These are just some of the cases Crabb was able to discuss. For him, even largest cybercrimes are old hat. "I've seen so many TJX's it's not even funny," he said in reference to the cyberattack on the parent company of T.J. Maxx that resulted in the theft of 45 million credit and debit card numbers.




Exposing the sleazery of ebaY and PayPal


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With all due respect to the Postal Inspector, there is no way in Hades that Vladuz is behind all the hijackings currently present on sleazebay. In fact, I would be very surprised if that particular person is behind ANY of them at this time.

  If everyone recalls, Vladuz is the author of the eBayCaptcha Populator extension for Firefox. Here is the Developer's comment for the extension:
This is only a proof of concept of how insecure eBay's captcha is.

  That is a warning. Plain and simple! When Vladuz was going to tell the world what he knew, ebay had the interview somehow cancelled. (As we all recall well)

   Hardly a peep has been heard from Vladuz since. His telltale signature has not been seen for quite some time now.

  But when we did hear from him, he was, in fact, helping ebayers with problems that even ebay's staff could not help wth, at a very popular ebay alternatives website and forum. Vladuz is more friendly, knowlegable and helpful than ebay's own staff. FACT!

  Whatever Vladuz saw in the ebaY sign-in, well, someone else has seen it too.
Not to mention the Russian Hang-up Team gang which has declared cyber war on the USA, and the Chinese scammers, who are also quite active in related areas pulling scams on ebay and all across the www each and every day.
Also not to mention the various new worms and trojans which are constantly popping up, like the Bayrob, the Man-in-the-middle phishing kits, the Gozi, the Jitko, and probably others in the wild not yet even ID'ed

  Some of the folks who are hijacking the listings are doing it because "it is there", like climbing a mountain. It is more than one person.

  Furthermore, I personally think it is hilarious that a 13-18 year old person somewhere halfway around the globe, in a place believed to be the backwater of the world can run circles arounds some fat, flabby, lazy, dishonest, overpaid button-pushing, pencil-necked dorks and dweebs in San Jose.
Those are the ones who are robbing and cheating the American Consumers, not the hackers.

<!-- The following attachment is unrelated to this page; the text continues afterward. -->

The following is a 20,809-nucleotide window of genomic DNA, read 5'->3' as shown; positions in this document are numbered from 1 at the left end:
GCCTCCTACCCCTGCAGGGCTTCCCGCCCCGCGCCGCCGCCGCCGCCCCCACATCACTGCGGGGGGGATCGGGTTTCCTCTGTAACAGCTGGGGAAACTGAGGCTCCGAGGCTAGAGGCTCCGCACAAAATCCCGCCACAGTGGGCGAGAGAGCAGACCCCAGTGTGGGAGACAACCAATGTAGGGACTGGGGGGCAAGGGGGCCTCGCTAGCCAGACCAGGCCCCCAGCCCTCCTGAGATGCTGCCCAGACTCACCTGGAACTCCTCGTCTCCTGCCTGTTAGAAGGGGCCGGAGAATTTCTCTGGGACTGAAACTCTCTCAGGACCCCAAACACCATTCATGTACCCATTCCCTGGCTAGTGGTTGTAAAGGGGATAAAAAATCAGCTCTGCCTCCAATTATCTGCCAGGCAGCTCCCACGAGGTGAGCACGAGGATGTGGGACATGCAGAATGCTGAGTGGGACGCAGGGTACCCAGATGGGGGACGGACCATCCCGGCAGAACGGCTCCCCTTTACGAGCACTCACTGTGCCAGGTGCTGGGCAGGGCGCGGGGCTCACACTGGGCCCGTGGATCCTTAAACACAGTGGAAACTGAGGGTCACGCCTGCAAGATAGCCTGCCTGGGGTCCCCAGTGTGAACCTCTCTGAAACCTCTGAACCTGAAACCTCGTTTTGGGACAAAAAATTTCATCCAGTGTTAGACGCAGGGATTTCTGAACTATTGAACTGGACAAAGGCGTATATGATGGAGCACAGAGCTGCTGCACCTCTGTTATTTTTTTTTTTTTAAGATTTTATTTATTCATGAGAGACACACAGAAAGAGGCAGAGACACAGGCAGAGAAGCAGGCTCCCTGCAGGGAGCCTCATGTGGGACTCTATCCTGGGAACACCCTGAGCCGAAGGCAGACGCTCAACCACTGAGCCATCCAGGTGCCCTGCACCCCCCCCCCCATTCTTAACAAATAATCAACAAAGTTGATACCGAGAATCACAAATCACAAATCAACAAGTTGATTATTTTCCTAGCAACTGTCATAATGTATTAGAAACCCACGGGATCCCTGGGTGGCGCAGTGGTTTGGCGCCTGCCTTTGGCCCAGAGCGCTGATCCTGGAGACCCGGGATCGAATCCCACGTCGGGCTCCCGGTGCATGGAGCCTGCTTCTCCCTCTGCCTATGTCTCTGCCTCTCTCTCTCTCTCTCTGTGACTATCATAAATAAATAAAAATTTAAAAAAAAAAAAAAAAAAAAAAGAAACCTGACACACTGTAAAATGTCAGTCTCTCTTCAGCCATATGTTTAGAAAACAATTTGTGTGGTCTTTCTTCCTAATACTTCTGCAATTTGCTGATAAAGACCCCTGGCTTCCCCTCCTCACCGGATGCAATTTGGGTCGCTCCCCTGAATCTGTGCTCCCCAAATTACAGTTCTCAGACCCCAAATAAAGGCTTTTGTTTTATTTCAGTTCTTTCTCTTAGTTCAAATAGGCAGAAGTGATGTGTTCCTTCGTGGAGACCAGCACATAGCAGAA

Ebay could fix each and every one of the flaws, IF THEY WANTED TO. Since they profit from the scams, there is no incentive to do so. Simple as that.

  Here is a screencap of a comment left by someone (from Romania) on one of the cappnonymous consumer awareness videos at youtube.

Free Image Hosting at

  I would have to say I agree with that. Further, Romanian people are probably very tired of getting the undue rep as a nation of scammers due to the actions of very few (all blown waaaaaay out of proportion, I may add).

  Let me spell it out for everyone. The villian of the story is ebay. Ebay is the one with the sole ability to correct the problems. Ebay is the one ignoring the obvious fixes.

  ebaY is the one who has lied, censored, cheated, covered-up, bullied, threatened, and attemtped to indimidate.

  ebaY is the one who has modified their own policies time and again to allow the scamming to go undetected and thus unreported.

  ebay is the one who feels you are soo important they can send you endless auto-responses, without ever giving the courtesey of even reading your email.

  ebaY is the one lining their pockets on the scams, including using the hijacked listing volume to enhance their appearance to their own stockholders.

  ebaY is the main player in a continuing criminal enterprise. ebay is engaged in a conspiracy by virtue of willful blindness, or willful ignorance, along with actively, purposefully enhancing IT's rules and policies to accomodate the fraud, as mentioned above. They are aware of the fraud. They profit from the fraud, they have acted to conceal the fraud, they have enabled the fraud.

Remember that.

-- Edited by budnonymous at 06:38, 2007-06-05


Exposing the sleazery of ebaY and PayPal